NEW YORK/WILMINGTON, Del. (Reuters) - Energy Transfer Equity ETE.N won a court ruling on Friday that would allow the pipeline operator to walk away from its more than $20 billion takeover of rival Williams Cos Inc (WMB.N), a deal that Energy Transfer agreed to in September but soured on in January.
A Delaware judge ruled that Energy Transfer, or ETE, had not breached the merger agreement when in March it cited a tax problem that would prevent the deal from closing by the agreed upon termination date. Under the terms of the deal, if the deal is not completed by June 28, ETE can walk away without penalty.
Williams said in a statement that it disagreed with the judge’s ruling and will take “appropriate actions to enforce its right.” It said in a brief filed with the court earlier this week that it would appeal any ruling in favor of ETE.
Williams’ shareholders are set to vote on Monday - a day before the deal’s deadline. The company said its board still recommends shareholders vote for the deal.
The two companies sued each other in Delaware Chancery Court in May after months of heated disagreement. ETE had been trying to back out of a deal that had become less attractive in the wake of oil price fluctuations and a decline in its share price.
ETE argues that it is not able to close the deal because its tax advisers at Latham & Watkins could not determine that the deal would be tax-free, as anticipated when the agreement was originally signed.
Delaware Vice Chancellor Sam Glasscock ruled that it was not material whether or not Energy Transfer and its chief executive, Dallas billionaire Kelcy Warren, had been trying to break the deal because he was persuaded that the tax issues uncovered by ETE were valid.
“If a man formerly desperate for cash and without prospects is suddenly flush, that may arouse our suspicions. Nonetheless, even a desperate man can be an honest winner of the lottery,” Glasscock wrote in a 59-page opinion.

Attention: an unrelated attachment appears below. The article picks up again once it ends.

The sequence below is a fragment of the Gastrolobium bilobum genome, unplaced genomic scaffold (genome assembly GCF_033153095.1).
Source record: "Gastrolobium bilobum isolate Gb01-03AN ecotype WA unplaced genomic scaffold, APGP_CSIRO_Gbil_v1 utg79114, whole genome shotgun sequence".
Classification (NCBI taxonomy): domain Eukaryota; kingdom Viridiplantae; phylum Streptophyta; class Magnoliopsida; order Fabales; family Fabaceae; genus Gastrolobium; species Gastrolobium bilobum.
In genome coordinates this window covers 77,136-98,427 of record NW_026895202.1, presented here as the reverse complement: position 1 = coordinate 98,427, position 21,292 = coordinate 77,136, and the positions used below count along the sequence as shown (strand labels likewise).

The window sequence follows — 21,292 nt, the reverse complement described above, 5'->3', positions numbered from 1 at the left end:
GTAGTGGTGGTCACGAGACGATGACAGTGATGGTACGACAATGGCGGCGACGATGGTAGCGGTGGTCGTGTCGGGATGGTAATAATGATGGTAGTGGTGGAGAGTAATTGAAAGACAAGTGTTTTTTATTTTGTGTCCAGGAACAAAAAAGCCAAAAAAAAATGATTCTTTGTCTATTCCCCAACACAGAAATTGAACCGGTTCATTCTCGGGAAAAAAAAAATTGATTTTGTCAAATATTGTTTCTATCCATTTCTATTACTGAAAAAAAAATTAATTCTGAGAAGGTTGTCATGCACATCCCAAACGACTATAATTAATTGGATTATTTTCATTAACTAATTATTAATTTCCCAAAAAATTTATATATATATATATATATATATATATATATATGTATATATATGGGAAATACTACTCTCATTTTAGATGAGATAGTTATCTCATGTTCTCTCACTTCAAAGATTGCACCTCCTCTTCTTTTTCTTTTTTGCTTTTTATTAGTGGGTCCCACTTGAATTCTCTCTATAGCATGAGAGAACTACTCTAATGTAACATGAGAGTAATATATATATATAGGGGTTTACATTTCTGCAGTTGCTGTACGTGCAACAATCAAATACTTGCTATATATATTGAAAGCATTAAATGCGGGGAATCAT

Energy Transfer units were up over 8 percent in after-the-bell trading following the ruling. Williams shares fell more than 6 percent.
It is rare for judges to decide that a merger contract is unenforceable, said Brian Quinn, a professor at Boston College Law School.
“Buyers don’t get to walk often. In 2008, during the crisis, a rash of buyers tried to walk, but the courts wouldn’t let them,” Quinn said.
He noted that the chief justice of Delaware’s Supreme Court, which would hear any appeal filed by Williams, ordered Tyson Foods Inc to buy rival IBP Inc in 2001 after Tyson tried to back out of that deal.
“If I were Williams I would be quoting that opinion liberally” in an appeal, Quinn said.
Energy Transfer’s Warren set his sights on Williams last year to transform ETE into one of the world’s biggest pipeline networks. He launched an unsolicited bid last June and reached a deal in late September that was then worth $33 billion.
The timing was poor. Oil and gas prices dropped significantly after the deal was announced, the companies’ shares fell sharply and investors started to worry that the $6 billion cash portion of the deal would saddle ETE with too much debt.
ETE made it clear that it no longer believed the deal was attractive. It slashed estimates for expected cost savings and said it would likely have to cut distributions to shareholders entirely next year if it had to complete the deal. It also said it would have to cut jobs substantially in Williams’ home state of Oklahoma.
The company also launched a convertible share offering that effectively shields Warren and other top ETE shareholders from a distribution cut.
Reporting by Michael Erman and Tom Hals in Wilmington; Additional reporting by Mike Stone in New York; Editing by Dan Grebler and Leslie Adler